You want to get the word out about your event, but your audience is bombarded with thousands of messages every day. So to make your messages cut through the noise, you’ll have to choose your words wisely.

That’s where copywriting comes in.

Copywriting is all about getting the reader to act — whether that means clicking a link, sharing a piece of content, or buying tickets to your event.

Here are pro tips on crafting effective event email copy straight from our new, comprehensive guide to copywriting for events. They’ll help you strengthen your event marketing, sell more tickets, and gain a loyal following of event-goers:

Creating effective event emails

Inboxes are a crowded place, but emails are an incredibly effective way to market your event. One of the easiest ways to get people to open your event emails is to write great subject lines. Here are three tips for crafting effective subject lines for invites, post-event wrap-ups, and other event emails:

  1. Be specific. Be brief and ultra-specific. You want to let your reader know what to expect when they click.
  2. Create a sense of urgency. Subject lines that create a sense of urgency or exclusivity can boost open rates by 22%.
  3. Make it personal. Personalizing a subject line with the recipient’s name or city can increase open rates by 20%.

To get your event emails opened, send your emails from a recognizable source (in other words, from your organization’s email alias, not from your personal gmail account) — especially if it’s the first time you’re reaching out. This lets your reader know you’re a trusted source, at a glance.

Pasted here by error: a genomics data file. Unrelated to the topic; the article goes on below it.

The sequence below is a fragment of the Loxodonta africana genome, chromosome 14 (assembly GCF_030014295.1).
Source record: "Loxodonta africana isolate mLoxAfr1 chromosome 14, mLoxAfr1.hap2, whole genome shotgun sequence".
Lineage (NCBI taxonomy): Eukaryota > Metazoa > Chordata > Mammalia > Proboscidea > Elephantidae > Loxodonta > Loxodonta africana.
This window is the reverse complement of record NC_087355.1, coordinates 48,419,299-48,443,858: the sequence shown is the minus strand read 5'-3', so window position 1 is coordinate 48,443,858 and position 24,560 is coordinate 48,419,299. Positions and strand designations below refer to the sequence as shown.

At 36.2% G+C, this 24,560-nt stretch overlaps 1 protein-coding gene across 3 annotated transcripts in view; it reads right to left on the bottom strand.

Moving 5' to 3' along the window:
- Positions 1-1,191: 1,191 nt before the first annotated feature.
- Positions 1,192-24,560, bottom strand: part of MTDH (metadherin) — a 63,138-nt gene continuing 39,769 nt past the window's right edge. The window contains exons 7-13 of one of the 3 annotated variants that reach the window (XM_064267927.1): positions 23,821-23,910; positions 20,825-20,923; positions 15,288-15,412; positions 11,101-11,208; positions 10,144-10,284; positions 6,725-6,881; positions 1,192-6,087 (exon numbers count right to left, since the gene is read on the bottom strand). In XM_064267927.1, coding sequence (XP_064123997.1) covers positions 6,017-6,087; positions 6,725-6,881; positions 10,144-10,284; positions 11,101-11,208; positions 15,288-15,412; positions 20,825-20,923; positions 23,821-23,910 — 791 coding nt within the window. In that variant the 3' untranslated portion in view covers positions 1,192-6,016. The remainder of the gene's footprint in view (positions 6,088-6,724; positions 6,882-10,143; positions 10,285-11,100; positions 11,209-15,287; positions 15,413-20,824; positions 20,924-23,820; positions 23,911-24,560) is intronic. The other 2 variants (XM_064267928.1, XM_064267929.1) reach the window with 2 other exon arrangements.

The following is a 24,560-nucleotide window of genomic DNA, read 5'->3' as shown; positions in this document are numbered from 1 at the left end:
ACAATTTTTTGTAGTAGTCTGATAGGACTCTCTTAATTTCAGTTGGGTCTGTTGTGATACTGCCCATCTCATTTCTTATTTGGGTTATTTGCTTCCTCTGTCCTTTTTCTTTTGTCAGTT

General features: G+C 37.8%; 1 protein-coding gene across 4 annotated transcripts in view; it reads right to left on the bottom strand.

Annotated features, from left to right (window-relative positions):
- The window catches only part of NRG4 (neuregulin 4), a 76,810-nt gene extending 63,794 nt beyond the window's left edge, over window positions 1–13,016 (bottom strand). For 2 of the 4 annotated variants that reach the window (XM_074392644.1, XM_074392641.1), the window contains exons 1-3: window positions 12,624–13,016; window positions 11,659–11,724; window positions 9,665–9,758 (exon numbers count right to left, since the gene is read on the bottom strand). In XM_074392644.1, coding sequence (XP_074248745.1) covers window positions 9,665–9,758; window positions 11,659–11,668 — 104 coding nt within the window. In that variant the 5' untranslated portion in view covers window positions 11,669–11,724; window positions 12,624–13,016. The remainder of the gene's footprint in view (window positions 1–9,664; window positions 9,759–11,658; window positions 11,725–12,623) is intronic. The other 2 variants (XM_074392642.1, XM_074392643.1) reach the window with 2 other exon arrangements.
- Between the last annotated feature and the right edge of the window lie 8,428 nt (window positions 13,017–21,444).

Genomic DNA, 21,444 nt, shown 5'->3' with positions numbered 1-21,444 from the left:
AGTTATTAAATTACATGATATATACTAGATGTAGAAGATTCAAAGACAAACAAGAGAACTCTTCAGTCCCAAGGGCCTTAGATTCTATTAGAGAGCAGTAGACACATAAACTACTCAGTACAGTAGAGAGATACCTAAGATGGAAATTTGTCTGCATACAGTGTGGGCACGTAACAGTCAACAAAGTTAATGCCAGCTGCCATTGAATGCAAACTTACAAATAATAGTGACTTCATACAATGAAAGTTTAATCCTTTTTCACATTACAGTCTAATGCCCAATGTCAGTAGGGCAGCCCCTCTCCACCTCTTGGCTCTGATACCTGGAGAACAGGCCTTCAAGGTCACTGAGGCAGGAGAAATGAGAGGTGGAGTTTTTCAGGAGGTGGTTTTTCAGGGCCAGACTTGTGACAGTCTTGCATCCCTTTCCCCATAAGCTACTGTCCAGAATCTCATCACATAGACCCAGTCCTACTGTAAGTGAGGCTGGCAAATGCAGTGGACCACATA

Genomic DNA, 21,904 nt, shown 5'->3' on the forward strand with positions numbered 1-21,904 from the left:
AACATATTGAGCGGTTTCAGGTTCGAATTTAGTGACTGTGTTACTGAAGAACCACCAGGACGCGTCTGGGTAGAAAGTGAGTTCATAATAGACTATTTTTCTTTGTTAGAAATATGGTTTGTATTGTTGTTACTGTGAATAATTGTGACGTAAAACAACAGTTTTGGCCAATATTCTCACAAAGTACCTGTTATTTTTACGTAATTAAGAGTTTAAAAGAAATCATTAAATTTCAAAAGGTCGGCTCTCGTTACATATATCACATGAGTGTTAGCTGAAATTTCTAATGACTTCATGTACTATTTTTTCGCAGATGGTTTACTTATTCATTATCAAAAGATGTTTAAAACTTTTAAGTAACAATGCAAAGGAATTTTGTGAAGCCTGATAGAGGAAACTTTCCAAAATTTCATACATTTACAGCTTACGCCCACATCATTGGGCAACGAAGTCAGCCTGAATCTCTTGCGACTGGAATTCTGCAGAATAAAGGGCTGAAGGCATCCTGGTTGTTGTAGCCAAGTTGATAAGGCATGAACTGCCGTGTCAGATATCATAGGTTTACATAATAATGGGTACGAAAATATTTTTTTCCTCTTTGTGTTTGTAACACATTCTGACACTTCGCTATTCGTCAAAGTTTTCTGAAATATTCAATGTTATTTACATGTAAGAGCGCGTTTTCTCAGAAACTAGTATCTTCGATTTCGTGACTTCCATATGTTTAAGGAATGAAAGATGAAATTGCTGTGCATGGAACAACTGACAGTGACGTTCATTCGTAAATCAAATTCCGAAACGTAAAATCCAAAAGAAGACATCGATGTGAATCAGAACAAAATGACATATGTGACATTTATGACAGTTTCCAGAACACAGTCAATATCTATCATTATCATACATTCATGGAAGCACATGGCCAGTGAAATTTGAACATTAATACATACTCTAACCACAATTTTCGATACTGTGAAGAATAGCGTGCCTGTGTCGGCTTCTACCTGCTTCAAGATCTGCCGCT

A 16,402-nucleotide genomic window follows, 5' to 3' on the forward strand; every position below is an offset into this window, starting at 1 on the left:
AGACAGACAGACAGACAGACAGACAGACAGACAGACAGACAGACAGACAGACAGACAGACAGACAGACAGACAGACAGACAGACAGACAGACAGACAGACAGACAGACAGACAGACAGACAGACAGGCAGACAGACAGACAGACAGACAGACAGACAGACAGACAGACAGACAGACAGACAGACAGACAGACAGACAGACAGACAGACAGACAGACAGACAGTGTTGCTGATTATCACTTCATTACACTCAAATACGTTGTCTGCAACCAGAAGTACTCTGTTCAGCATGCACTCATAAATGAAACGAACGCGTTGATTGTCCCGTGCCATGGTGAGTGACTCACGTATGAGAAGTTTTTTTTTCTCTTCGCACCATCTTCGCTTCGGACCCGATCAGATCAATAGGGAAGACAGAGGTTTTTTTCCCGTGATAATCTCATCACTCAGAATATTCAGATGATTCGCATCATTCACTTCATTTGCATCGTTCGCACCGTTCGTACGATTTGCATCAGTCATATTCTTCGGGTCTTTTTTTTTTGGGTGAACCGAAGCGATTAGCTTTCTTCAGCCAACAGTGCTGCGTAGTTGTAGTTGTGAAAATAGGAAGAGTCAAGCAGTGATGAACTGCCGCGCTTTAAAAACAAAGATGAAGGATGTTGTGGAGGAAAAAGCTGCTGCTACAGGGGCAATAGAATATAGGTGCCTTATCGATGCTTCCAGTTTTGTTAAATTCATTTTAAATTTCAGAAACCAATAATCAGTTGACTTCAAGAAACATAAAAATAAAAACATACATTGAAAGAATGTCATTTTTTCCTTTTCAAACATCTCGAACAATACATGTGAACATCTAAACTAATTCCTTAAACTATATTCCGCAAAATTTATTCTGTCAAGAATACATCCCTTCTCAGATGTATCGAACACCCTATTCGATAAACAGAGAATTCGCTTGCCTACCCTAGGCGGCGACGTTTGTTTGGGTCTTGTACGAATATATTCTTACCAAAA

Here’s an example of a well-constructed event email:

email copywriting

In general, keep event promotion emails short and to-the-point. Place essential information about your event (like date, location, and a link to buy tickets) at the top of the email. The less your reader has to scroll to find need-to-know information, the better.

Use the body of the email to tell your reader the benefits of attending your event — not just your event “features.” For example, instead of describing an event feature like “5x more mobile charging stations than any other festival,” frame your copy to focus on how it benefits the reader: “Stay connected and share your memories as they happen; 5x more charging stations means you’ll never be without your phone.”

If you have great visual content to feature in your email (like past event photos or a headshots of your speakers), include it! Just don’t hide your call to action (CTA). Put your CTA at the very top and bottom of your email to make it as fast and easy as possible for attendees to find — and click.

Calls to Action (CTAs)

A CTA (call to action) is a prompt for your reader to take an action. Your event emails should always include a CTA — whether it’s asking the reader to learn more about your organization, check out a speaker lineup, or buy tickets to your event. As you can see in the example email above, CTAs often appear as succinct lines of copy or brightly colored buttons.

Effective CTAs are:

  • Action oriented: Leading with a verb is a smart move
  • Singular: Multiple CTAs can create confusion; even if you include multiple buttons, stick to one message!
  • Clear: Your reader should know exactly what to expect when they click

Want more expert copywriting advice? Get familiar with The Ultimate Guide to Copywriting for Events. You’ll learn how to craft meaningful messages that motivate your audience to act — and have a handy guide to reference for years to come.

 

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